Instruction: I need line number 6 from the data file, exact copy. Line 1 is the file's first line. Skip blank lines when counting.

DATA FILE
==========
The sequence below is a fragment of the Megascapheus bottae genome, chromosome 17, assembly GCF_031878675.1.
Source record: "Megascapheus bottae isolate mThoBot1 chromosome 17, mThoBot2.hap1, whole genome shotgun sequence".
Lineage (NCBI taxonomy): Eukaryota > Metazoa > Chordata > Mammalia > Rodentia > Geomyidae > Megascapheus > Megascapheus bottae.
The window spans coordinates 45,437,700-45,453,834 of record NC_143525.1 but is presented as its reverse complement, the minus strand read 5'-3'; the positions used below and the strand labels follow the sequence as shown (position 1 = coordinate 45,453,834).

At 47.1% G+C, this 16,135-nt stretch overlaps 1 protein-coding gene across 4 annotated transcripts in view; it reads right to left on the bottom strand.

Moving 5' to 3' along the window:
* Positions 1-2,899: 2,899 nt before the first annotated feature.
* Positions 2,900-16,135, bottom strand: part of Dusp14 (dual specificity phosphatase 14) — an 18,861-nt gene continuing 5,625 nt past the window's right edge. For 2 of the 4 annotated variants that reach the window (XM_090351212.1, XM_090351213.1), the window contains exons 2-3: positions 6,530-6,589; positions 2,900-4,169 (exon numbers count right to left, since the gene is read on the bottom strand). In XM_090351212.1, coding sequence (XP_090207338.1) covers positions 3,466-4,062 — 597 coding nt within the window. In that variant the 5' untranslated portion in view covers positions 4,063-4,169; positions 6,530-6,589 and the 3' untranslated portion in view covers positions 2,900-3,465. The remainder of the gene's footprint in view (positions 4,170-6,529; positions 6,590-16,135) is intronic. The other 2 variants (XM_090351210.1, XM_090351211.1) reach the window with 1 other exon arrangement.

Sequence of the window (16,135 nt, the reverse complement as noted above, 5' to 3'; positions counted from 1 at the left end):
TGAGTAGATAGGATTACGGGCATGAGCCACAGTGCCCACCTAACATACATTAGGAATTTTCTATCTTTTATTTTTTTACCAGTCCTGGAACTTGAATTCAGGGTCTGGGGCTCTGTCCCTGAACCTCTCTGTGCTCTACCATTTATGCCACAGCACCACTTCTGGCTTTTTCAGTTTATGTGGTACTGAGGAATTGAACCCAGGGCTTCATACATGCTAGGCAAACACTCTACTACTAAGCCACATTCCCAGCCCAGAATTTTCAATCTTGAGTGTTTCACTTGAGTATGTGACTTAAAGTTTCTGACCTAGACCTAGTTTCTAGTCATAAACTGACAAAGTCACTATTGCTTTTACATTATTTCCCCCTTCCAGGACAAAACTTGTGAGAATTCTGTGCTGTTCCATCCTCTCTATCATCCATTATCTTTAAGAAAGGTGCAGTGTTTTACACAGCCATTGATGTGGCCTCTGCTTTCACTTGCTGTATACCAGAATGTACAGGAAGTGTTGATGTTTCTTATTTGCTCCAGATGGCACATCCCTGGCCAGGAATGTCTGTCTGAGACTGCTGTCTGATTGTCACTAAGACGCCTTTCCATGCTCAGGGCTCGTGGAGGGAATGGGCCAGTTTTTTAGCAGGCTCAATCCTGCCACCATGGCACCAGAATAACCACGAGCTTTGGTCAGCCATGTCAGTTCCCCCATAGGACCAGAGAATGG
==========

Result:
Moving 5' to 3' along the window: